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I got my SV an 03 with 3000 miles for 2500 but it had a dented tank, and very minor crash damage. I put 300 dollars into it so now it is perfect and I spent 2800 dollars. If you look hard enough and you find a poor newb who has scared himself you can get a great deal.
 

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My first bike was a 92 Seca II. It had already been down before, but it ran great. It taught me a ton about riding, including my first crash. I would 100% recommend the seca to any beginner (seeing that the SV is a scam). The learning curve is much steeper (usually) on a more powerful bike anyway. I ended up buying an SV650 7 months later because I was riding the Seca so hard one of the engine mount bolts sheared, and I never took it off red-line on the tach. I have very fond memories of it.
 

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My 2nd bike was a 92 Seca II. I had it til 97 when I got a Bandit 1200. The Seca was lots of fun, and also reasonable on trips - from San Jose I went to the Grand Canyon, Santa Barbara, Reno. I got a Corbin seat with more padding to help with legroom.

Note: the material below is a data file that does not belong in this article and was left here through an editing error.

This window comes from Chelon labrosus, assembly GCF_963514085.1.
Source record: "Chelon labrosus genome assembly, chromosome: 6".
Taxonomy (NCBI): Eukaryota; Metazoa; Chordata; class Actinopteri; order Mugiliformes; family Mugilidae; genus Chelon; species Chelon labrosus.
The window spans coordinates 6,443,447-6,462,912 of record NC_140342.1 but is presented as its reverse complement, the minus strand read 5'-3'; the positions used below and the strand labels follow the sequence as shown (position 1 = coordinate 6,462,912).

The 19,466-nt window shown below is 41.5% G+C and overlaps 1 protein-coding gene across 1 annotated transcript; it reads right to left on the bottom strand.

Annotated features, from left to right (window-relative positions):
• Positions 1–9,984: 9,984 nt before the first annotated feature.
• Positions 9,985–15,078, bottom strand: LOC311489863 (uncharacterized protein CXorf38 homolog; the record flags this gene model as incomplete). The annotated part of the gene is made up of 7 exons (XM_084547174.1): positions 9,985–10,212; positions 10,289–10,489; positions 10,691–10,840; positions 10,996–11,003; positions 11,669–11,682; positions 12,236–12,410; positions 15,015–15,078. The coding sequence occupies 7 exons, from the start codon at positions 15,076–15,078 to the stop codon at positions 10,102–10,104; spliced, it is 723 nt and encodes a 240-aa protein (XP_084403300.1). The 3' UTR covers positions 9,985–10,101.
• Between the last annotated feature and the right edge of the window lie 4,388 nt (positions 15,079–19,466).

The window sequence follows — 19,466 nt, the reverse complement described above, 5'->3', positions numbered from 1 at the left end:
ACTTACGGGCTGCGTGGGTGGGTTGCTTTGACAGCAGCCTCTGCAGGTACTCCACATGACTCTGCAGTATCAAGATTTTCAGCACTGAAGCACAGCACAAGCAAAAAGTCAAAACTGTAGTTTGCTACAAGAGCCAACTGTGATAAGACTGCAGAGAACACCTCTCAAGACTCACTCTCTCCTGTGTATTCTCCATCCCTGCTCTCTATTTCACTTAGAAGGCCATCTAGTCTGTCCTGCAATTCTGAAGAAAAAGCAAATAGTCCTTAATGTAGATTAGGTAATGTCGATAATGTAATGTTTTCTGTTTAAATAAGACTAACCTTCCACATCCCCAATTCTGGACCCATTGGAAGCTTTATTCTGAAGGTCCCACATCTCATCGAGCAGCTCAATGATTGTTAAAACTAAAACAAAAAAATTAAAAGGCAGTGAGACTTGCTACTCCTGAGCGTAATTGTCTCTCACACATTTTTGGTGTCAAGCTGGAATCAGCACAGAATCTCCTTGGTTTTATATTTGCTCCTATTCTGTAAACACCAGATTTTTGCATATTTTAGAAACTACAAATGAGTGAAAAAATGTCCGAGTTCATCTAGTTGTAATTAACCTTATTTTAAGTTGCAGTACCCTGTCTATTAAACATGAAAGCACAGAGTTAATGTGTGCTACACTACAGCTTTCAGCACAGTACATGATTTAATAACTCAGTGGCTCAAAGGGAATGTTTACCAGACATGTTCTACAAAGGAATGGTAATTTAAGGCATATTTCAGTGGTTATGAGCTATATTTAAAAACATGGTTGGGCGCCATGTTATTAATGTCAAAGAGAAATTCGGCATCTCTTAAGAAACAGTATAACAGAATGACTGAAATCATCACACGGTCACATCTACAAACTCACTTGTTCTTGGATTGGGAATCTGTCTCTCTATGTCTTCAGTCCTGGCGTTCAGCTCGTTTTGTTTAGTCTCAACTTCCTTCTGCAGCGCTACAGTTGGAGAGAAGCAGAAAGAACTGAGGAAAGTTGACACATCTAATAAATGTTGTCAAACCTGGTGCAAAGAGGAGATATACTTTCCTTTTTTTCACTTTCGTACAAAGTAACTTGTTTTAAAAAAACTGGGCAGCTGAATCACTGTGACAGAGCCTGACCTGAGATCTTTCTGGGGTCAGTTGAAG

Definitely not super powerful, but light. And the lack of power is sort of fun because you can really ride the heck out of it, something that I can't really do with the Bandit and even less so with a 600cc sportbike.

The Seca build quality was very good, better than the Bandit. But after 9 years it's more related to how the bike was kept than anything else.

The miles are pretty low on this bike that you see, so you should probably check for things like old-fuel-clogged carbs, aged tires (possibly still has the originals, but that's too old), old brake fluid, etc. No coolant to worry about, that's a plus.



An SV is definitely better tech, but also will cost more, and I found them to be a little more cramped than the Seca. I'm 6'2" for reference.



Well whatever you get, it's all about the ride!